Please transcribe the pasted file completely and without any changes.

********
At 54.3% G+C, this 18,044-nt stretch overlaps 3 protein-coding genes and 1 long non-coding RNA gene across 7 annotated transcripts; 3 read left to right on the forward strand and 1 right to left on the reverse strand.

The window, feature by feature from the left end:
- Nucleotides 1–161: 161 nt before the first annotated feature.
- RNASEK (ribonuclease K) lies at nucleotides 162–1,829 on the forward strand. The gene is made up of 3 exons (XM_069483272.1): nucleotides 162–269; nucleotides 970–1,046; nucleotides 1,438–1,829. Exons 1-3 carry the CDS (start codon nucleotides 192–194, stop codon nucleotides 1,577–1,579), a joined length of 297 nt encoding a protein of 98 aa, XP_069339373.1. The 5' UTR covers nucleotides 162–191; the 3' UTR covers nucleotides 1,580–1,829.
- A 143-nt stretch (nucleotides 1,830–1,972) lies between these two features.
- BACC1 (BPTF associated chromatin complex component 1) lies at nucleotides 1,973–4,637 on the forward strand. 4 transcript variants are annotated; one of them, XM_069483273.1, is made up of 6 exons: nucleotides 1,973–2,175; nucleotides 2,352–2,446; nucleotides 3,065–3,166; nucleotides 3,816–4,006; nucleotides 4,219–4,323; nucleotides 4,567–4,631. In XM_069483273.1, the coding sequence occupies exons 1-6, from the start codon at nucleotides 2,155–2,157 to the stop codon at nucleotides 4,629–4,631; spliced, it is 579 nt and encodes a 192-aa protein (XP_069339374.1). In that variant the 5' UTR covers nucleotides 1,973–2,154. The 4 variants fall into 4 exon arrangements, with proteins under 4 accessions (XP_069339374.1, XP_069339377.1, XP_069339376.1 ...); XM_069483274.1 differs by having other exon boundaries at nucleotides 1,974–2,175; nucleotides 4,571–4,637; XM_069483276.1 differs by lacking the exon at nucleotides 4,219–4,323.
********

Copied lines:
At 54.3% G+C, this 18,044-nt stretch overlaps 3 protein-coding genes and 1 long non-coding RNA gene across 7 annotated transcripts; 3 read left to right on the forward strand and 1 right to left on the reverse strand.

The window, feature by feature from the left end:
- Nucleotides 1–161: 161 nt before the first annotated feature.
- RNASEK (ribonuclease K) lies at nucleotides 162–1,829 on the forward strand. The gene is made up of 3 exons (XM_069483272.1): nucleotides 162–269; nucleotides 970–1,046; nucleotides 1,438–1,829. Exons 1-3 carry the CDS (start codon nucleotides 192–194, stop codon nucleotides 1,577–1,579), a joined length of 297 nt encoding a protein of 98 aa, XP_069339373.1. The 5' UTR covers nucleotides 162–191; the 3' UTR covers nucleotides 1,580–1,829.
- A 143-nt stretch (nucleotides 1,830–1,972) lies between these two features.
- BACC1 (BPTF associated chromatin complex component 1) lies at nucleotides 1,973–4,637 on the forward strand. 4 transcript variants are annotated; one of them, XM_069483273.1, is made up of 6 exons: nucleotides 1,973–2,175; nucleotides 2,352–2,446; nucleotides 3,065–3,166; nucleotides 3,816–4,006; nucleotides 4,219–4,323; nucleotides 4,567–4,631. In XM_069483273.1, the coding sequence occupies exons 1-6, from the start codon at nucleotides 2,155–2,157 to the stop codon at nucleotides 4,629–4,631; spliced, it is 579 nt and encodes a 192-aa protein (XP_069339374.1). In that variant the 5' UTR covers nucleotides 1,973–2,154. The 4 variants fall into 4 exon arrangements, with proteins under 4 accessions (XP_069339374.1, XP_069339377.1, XP_069339376.1 ...); XM_069483274.1 differs by having other exon boundaries at nucleotides 1,974–2,175; nucleotides 4,571–4,637; XM_069483276.1 differs by lacking the exon at nucleotides 4,219–4,323.